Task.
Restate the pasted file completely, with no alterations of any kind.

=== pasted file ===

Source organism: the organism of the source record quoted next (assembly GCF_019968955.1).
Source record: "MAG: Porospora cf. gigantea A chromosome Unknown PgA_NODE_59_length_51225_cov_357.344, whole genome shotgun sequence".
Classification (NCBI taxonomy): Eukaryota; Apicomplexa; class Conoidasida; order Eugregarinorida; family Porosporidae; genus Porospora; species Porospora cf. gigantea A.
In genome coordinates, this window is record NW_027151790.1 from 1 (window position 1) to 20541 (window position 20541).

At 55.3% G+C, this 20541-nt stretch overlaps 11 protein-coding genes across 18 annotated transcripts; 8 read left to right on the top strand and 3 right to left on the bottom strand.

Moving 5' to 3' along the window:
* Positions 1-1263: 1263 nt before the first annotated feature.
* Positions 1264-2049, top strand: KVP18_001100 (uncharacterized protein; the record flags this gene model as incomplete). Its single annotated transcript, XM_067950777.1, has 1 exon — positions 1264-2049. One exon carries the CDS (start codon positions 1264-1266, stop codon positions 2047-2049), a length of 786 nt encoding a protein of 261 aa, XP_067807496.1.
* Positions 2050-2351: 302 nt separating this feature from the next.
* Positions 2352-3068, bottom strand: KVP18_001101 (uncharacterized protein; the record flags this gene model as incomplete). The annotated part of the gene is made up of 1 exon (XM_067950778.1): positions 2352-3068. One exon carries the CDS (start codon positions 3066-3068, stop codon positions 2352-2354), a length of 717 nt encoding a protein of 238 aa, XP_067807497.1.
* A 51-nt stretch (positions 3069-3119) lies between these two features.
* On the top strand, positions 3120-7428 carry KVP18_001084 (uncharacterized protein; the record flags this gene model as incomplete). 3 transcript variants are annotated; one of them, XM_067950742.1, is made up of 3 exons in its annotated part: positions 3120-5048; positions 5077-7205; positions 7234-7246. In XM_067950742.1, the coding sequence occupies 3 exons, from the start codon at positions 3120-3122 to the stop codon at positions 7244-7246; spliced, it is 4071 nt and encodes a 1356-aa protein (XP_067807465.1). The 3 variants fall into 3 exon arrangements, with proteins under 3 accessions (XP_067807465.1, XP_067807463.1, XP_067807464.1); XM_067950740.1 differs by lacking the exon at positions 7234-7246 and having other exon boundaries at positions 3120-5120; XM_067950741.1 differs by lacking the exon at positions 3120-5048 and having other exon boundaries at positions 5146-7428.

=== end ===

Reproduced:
Source organism: the organism of the source record quoted next (assembly GCF_019968955.1).
Source record: "MAG: Porospora cf. gigantea A chromosome Unknown PgA_NODE_59_length_51225_cov_357.344, whole genome shotgun sequence".
Classification (NCBI taxonomy): Eukaryota; Apicomplexa; class Conoidasida; order Eugregarinorida; family Porosporidae; genus Porospora; species Porospora cf. gigantea A.
In genome coordinates, this window is record NW_027151790.1 from 1 (window position 1) to 20541 (window position 20541).

At 55.3% G+C, this 20541-nt stretch overlaps 11 protein-coding genes across 18 annotated transcripts; 8 read left to right on the top strand and 3 right to left on the bottom strand.

Moving 5' to 3' along the window:
* Positions 1-1263: 1263 nt before the first annotated feature.
* Positions 1264-2049, top strand: KVP18_001100 (uncharacterized protein; the record flags this gene model as incomplete). Its single annotated transcript, XM_067950777.1, has 1 exon — positions 1264-2049. One exon carries the CDS (start codon positions 1264-1266, stop codon positions 2047-2049), a length of 786 nt encoding a protein of 261 aa, XP_067807496.1.
* Positions 2050-2351: 302 nt separating this feature from the next.
* Positions 2352-3068, bottom strand: KVP18_001101 (uncharacterized protein; the record flags this gene model as incomplete). The annotated part of the gene is made up of 1 exon (XM_067950778.1): positions 2352-3068. One exon carries the CDS (start codon positions 3066-3068, stop codon positions 2352-2354), a length of 717 nt encoding a protein of 238 aa, XP_067807497.1.
* A 51-nt stretch (positions 3069-3119) lies between these two features.
* On the top strand, positions 3120-7428 carry KVP18_001084 (uncharacterized protein; the record flags this gene model as incomplete). 3 transcript variants are annotated; one of them, XM_067950742.1, is made up of 3 exons in its annotated part: positions 3120-5048; positions 5077-7205; positions 7234-7246. In XM_067950742.1, the coding sequence occupies 3 exons, from the start codon at positions 3120-3122 to the stop codon at positions 7244-7246; spliced, it is 4071 nt and encodes a 1356-aa protein (XP_067807465.1). The 3 variants fall into 3 exon arrangements, with proteins under 3 accessions (XP_067807465.1, XP_067807463.1, XP_067807464.1); XM_067950740.1 differs by lacking the exon at positions 7234-7246 and having other exon boundaries at positions 3120-5120; XM_067950741.1 differs by lacking the exon at positions 3120-5048 and having other exon boundaries at positions 5146-7428.